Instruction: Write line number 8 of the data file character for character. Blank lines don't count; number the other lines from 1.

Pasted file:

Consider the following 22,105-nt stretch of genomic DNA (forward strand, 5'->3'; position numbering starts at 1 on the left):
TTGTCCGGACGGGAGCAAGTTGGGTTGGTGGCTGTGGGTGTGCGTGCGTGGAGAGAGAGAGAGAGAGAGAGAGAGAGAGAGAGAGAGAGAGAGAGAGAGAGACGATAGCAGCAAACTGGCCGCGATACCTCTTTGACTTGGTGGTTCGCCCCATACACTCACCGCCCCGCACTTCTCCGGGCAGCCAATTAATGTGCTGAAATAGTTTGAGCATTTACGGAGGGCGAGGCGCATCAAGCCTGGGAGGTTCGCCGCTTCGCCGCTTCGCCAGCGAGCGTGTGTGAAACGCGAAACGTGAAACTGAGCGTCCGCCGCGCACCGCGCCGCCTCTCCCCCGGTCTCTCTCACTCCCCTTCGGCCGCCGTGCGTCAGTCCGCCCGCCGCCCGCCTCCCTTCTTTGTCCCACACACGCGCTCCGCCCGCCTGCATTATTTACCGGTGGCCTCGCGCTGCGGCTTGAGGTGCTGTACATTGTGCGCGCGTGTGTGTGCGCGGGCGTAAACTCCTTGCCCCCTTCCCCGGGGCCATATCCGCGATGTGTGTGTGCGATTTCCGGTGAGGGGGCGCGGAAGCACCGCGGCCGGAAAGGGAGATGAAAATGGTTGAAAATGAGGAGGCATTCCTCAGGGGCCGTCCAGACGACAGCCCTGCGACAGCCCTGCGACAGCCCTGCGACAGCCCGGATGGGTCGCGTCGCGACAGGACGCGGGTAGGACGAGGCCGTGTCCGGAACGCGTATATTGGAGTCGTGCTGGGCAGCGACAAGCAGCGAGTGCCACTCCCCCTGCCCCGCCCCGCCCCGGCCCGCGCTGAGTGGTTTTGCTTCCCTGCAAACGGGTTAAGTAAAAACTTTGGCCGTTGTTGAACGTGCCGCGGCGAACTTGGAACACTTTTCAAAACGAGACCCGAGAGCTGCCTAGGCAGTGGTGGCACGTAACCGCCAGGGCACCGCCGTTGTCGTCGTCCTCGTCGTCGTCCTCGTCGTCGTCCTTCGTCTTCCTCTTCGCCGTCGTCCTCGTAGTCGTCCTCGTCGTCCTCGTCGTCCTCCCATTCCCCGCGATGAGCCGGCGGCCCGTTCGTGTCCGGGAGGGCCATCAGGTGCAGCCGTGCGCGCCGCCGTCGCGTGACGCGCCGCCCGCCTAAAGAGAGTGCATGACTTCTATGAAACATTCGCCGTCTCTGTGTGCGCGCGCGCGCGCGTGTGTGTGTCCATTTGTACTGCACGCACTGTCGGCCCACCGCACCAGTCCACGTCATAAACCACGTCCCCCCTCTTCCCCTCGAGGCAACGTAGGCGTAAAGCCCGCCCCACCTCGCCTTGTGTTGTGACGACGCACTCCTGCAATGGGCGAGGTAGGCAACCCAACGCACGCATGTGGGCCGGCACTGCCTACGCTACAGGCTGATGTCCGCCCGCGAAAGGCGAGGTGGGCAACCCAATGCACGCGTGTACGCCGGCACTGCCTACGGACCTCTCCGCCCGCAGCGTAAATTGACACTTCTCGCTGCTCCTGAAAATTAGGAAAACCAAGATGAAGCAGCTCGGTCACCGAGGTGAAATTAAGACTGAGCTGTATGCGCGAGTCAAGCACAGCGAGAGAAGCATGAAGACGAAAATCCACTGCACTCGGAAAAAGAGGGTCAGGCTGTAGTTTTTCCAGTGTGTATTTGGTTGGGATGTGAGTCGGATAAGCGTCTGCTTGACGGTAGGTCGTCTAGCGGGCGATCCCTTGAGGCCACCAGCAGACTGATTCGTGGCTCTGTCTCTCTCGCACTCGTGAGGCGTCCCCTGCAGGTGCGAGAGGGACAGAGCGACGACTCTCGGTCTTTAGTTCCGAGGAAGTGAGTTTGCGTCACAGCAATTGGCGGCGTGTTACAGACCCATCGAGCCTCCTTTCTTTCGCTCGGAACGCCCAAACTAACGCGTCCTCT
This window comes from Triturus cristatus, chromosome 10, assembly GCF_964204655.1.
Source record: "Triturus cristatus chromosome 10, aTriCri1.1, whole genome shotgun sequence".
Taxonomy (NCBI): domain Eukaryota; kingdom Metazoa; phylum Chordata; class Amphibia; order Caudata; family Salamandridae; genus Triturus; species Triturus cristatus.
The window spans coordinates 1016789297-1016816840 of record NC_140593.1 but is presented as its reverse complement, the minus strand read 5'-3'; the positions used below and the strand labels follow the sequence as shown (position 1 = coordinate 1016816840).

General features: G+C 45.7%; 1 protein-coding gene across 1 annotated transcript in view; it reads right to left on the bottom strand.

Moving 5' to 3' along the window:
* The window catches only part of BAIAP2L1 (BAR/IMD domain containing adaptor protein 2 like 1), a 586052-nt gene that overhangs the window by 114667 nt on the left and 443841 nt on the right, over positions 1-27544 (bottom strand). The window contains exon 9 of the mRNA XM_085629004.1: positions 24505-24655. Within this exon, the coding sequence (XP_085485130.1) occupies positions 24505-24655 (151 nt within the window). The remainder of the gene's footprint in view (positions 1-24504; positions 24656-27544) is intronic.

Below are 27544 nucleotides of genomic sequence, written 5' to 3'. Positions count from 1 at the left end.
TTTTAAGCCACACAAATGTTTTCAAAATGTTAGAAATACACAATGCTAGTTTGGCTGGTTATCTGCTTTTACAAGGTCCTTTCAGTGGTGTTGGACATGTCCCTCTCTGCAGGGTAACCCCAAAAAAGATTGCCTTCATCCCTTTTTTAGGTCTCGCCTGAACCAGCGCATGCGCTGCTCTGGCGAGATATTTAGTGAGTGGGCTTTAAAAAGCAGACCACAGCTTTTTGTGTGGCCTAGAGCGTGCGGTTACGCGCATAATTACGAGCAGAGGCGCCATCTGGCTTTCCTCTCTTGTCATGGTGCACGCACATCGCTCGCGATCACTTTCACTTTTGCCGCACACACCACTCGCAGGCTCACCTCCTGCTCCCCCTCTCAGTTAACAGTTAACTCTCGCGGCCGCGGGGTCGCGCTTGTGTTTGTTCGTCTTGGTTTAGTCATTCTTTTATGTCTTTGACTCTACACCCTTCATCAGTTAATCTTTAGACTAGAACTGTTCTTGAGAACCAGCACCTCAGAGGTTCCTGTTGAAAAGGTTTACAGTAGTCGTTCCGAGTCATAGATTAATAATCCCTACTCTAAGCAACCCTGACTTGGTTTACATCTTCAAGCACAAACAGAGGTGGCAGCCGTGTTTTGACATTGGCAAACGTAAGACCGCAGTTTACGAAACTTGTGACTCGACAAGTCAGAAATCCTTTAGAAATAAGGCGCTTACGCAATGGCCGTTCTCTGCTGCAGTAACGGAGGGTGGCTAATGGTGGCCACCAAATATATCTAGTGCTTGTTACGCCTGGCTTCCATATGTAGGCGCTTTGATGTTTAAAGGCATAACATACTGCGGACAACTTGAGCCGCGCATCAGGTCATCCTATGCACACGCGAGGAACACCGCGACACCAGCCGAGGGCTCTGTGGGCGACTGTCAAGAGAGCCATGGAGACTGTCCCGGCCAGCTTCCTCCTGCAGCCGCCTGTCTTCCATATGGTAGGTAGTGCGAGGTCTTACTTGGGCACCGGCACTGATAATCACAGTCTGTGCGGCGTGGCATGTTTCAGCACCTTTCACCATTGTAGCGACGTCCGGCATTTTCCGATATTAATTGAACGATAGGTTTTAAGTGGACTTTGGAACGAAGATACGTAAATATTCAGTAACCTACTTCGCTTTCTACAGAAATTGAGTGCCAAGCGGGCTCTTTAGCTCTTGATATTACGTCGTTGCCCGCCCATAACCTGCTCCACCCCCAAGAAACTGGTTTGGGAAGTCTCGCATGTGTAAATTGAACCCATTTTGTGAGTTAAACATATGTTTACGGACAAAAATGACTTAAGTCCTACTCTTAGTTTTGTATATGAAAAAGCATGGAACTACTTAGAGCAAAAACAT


Moving 5' to 3' along the window: